Date: 16 June 2020

Coronavirus in Russia: Putin Has Ratings Problem

The fall in Vladimir Putin’s popularity ratings is bucking the trend. The pandemic and much-criticized state policies, including the president’s self-isolation from Russian society, have created a less comfortable environment for the Kremlin while only speeding up some alarming shifts. What is particularly grappling for Kremlin officials is that Putin’s traditional voters, who have hitherto labeled themselves as “apolitical”, are becoming more and more interested in domestic affairs. With their growing interest in politics and chiefly a critical approach towards state officials, Russian society comes as more knowledgeable than ever before.


The Russian state has failed the coronavirus test, chiefly amid the autocratic personalized model, in which far too much depends on the president. With Vladimir Putin locked down in the Novo-Ogaryovo residence outside Moscow and ruling the country via video conferences, the state becomes little efficient that way. Importantly, unlike in the past, Putin did not find a scapegoat whom he could blame for the coronavirus crisis, nor did he shift whole responsibility to the prime minister or local officials. Neither Mikhail Mishustin nor Moscow Mayor Sergey Sobyanin is likely to follow Dmitry Medvedev’s example and earn undeserved criticism. In Moscow, Russia’s biggest coronavirus outbreak, local authorities are performing quite well. For Russian public opinion, these two officials are doing much better than Putin who has isolated himself from society in its Novo-Ogaryovo residence outside Moscow.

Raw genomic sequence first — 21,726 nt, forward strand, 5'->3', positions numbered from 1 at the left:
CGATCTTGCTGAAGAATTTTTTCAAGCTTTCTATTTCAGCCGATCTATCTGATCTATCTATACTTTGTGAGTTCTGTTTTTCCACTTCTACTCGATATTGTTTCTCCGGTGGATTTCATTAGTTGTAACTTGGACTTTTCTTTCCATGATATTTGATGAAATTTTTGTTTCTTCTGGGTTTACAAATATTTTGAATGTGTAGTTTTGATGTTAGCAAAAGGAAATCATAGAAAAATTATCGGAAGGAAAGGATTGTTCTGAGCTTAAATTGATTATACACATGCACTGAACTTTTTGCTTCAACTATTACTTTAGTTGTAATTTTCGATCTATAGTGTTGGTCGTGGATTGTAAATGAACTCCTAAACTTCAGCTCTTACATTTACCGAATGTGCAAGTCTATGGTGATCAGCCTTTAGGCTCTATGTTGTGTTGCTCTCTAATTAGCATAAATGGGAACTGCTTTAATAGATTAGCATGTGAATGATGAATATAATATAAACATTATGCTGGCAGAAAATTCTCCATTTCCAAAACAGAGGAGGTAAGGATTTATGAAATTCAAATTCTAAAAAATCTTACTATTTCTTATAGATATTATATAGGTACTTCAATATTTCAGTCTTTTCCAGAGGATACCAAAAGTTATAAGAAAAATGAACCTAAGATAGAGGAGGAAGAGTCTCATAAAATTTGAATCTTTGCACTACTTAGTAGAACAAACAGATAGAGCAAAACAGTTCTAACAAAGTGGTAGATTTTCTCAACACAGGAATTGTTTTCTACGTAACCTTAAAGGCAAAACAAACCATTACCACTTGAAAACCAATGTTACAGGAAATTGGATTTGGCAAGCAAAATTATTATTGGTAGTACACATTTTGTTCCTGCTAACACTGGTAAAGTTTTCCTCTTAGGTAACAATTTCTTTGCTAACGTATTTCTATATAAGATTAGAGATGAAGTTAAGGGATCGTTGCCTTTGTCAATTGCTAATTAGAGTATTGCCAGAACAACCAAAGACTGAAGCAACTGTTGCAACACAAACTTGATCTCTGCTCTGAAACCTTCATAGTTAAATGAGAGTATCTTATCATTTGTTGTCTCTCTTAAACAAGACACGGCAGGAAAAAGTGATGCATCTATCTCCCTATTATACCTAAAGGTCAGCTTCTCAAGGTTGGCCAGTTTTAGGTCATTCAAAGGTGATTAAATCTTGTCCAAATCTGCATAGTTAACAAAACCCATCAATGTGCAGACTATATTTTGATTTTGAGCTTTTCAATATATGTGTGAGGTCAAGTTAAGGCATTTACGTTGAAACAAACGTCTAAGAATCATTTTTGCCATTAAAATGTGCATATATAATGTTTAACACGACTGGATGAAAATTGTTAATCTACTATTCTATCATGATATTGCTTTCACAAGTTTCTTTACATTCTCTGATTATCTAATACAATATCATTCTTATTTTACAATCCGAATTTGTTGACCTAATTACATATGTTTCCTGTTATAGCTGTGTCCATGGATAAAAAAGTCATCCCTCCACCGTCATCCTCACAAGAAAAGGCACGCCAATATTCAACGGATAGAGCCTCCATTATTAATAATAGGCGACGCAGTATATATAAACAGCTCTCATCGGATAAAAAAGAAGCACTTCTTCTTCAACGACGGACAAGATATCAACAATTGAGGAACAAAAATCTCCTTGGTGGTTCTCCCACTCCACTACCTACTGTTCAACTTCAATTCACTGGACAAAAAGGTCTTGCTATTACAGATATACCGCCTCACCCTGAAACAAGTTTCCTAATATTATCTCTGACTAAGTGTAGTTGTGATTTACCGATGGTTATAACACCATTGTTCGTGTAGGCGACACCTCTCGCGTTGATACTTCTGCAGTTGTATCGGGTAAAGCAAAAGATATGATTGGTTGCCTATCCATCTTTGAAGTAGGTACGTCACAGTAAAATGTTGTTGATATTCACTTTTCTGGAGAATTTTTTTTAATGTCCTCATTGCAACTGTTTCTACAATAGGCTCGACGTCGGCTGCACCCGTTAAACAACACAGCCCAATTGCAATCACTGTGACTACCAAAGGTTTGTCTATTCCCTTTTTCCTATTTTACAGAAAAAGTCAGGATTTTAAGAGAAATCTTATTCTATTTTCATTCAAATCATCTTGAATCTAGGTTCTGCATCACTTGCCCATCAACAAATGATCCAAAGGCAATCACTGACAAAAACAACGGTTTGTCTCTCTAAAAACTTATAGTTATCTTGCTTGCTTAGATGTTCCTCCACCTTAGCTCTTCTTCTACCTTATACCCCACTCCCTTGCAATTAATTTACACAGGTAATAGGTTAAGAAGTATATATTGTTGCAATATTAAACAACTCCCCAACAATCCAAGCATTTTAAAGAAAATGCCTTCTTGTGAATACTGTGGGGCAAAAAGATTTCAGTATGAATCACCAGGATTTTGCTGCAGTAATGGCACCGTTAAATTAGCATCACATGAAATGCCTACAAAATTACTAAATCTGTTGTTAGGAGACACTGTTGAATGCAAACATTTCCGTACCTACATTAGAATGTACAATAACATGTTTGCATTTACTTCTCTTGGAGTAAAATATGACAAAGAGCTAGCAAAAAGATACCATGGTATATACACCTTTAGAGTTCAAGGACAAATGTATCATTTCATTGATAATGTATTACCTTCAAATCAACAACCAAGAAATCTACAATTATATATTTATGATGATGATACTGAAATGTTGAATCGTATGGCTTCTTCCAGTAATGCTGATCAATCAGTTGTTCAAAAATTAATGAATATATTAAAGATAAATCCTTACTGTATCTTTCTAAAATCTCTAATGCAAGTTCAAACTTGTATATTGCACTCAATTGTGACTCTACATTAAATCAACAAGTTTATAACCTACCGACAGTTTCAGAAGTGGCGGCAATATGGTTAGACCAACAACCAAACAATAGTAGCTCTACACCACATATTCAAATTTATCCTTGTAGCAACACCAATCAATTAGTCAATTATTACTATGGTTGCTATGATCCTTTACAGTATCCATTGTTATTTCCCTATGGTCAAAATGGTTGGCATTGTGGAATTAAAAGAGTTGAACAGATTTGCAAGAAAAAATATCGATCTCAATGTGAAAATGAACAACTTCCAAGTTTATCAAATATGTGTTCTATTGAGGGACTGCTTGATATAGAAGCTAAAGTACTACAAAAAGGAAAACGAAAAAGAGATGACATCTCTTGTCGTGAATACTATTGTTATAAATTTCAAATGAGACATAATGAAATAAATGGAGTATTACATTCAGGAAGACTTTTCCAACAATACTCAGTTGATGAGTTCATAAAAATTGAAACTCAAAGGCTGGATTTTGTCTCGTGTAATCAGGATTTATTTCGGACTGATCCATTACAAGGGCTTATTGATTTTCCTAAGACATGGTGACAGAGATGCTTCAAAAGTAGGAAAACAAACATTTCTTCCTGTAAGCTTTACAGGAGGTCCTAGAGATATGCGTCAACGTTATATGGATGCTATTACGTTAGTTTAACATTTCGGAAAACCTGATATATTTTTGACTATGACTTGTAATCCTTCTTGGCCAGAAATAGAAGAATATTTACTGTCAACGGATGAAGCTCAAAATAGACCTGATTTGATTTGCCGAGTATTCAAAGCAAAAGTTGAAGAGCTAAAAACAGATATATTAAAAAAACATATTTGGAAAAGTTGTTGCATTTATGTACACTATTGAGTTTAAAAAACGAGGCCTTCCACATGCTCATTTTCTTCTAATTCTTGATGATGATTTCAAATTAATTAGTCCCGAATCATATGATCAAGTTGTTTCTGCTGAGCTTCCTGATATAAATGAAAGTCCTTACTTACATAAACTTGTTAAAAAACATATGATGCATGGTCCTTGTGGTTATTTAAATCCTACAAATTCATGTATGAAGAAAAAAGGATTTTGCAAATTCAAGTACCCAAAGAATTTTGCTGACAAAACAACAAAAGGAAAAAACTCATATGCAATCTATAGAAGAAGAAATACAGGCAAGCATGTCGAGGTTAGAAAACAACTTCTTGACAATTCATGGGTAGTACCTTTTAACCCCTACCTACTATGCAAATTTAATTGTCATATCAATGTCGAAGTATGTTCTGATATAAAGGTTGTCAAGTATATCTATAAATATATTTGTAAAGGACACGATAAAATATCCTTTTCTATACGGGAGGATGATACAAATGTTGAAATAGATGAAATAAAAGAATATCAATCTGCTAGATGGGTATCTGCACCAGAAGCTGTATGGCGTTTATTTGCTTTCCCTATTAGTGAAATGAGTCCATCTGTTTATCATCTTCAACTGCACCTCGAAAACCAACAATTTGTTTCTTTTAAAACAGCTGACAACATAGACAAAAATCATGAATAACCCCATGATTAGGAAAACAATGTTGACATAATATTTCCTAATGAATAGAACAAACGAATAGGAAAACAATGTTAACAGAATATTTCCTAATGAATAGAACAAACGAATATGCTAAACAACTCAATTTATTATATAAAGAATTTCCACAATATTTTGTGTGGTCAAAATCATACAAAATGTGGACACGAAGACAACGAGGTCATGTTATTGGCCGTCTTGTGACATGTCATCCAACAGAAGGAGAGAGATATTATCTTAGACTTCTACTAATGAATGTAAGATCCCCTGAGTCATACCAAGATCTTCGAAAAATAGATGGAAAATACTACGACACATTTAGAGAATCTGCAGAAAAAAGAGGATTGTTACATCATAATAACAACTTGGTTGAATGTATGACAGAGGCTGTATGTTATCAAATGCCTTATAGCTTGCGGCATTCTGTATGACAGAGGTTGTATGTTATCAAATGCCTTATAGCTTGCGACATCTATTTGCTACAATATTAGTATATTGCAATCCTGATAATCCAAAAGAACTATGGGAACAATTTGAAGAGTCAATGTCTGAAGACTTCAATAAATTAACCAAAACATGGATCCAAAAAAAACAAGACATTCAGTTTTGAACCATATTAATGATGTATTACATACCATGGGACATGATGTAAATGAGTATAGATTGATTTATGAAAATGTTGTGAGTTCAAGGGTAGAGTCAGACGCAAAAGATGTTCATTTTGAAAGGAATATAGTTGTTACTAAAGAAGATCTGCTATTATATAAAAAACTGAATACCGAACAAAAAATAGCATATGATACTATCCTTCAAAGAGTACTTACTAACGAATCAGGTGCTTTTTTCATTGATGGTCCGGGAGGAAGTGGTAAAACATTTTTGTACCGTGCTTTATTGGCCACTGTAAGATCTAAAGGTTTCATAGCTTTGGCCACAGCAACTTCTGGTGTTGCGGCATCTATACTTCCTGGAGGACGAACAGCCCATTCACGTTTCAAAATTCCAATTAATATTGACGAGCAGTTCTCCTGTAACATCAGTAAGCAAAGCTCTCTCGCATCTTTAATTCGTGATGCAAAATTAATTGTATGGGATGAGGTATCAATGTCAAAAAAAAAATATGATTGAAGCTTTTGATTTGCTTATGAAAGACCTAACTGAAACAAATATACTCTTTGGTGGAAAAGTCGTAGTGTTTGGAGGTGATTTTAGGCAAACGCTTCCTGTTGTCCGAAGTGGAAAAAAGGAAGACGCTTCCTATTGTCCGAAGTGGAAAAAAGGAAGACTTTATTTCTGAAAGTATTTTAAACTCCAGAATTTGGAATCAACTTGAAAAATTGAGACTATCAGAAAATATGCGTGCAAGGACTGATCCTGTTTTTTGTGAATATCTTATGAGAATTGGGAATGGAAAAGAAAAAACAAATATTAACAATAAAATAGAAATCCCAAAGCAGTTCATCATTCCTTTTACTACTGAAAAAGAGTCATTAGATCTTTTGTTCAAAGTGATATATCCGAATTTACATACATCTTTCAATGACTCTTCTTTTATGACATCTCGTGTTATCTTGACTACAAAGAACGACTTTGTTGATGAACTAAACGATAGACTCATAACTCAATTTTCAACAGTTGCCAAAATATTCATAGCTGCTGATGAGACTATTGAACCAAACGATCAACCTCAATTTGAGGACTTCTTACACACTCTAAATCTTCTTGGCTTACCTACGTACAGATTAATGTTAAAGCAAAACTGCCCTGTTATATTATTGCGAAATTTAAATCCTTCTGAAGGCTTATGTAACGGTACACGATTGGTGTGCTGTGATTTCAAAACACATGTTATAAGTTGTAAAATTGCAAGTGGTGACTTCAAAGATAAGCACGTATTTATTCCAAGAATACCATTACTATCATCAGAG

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Back in late April, popularity polls found that Putin’s ratings went down, unlike was the case of Western leaders. While the approval ratings of most Western presidents have risen amid the new coronavirus pandemic, President Vladimir Putin’s ratings are consistently declining. State propaganda solutions proved useless, sociologists say. There are more and more people criticizing the authorities in virtually all social groups throughout Russia. Finally, Putin’s self-isolation is being judged not as rational behavior. Educated urbanites have always been against Putin’s rules. Yet he could ignore them as long as he enjoyed support from the provincial working class, which has always been a pillar of the regime. The pandemic has yet changed the status quo, with more and more Putin’s voters declaring themselves as interested in politics and hence more judgmental toward the regime. However, their objection stems from different reasons than that of urban residents. Those who in the past voted for Putin are now irked by the president’s weakness as the incumbent leader is inept to take sufficient steps.

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